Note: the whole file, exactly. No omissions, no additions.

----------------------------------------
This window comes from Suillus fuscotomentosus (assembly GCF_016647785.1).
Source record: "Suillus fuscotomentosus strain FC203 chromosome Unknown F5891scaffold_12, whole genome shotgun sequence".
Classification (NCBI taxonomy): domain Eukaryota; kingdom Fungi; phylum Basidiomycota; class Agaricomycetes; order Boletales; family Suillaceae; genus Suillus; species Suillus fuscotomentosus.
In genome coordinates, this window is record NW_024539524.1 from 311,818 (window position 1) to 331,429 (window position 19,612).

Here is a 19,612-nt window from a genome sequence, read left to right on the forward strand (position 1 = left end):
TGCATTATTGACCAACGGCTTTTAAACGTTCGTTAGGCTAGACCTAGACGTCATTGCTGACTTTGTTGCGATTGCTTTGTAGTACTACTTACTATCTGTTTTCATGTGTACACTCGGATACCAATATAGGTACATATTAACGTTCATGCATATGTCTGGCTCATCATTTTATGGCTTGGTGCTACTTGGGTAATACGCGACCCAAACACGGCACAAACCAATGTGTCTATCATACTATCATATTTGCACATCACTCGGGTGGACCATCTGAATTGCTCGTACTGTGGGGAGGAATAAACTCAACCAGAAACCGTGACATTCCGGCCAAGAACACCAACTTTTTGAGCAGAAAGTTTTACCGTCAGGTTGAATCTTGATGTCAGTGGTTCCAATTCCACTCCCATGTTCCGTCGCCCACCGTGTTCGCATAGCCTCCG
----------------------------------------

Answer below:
This window comes from Suillus fuscotomentosus (assembly GCF_016647785.1).
Source record: "Suillus fuscotomentosus strain FC203 chromosome Unknown F5891scaffold_12, whole genome shotgun sequence".
Classification (NCBI taxonomy): domain Eukaryota; kingdom Fungi; phylum Basidiomycota; class Agaricomycetes; order Boletales; family Suillaceae; genus Suillus; species Suillus fuscotomentosus.
In genome coordinates, this window is record NW_024539524.1 from 311,818 (window position 1) to 331,429 (window position 19,612).

Here is a 19,612-nt window from a genome sequence, read left to right on the forward strand (position 1 = left end):
TGCATTATTGACCAACGGCTTTTAAACGTTCGTTAGGCTAGACCTAGACGTCATTGCTGACTTTGTTGCGATTGCTTTGTAGTACTACTTACTATCTGTTTTCATGTGTACACTCGGATACCAATATAGGTACATATTAACGTTCATGCATATGTCTGGCTCATCATTTTATGGCTTGGTGCTACTTGGGTAATACGCGACCCAAACACGGCACAAACCAATGTGTCTATCATACTATCATATTTGCACATCACTCGGGTGGACCATCTGAATTGCTCGTACTGTGGGGAGGAATAAACTCAACCAGAAACCGTGACATTCCGGCCAAGAACACCAACTTTTTGAGCAGAAAGTTTTACCGTCAGGTTGAATCTTGATGTCAGTGGTTCCAATTCCACTCCCATGTTCCGTCGCCCACCGTGTTCGCATAGCCTCCG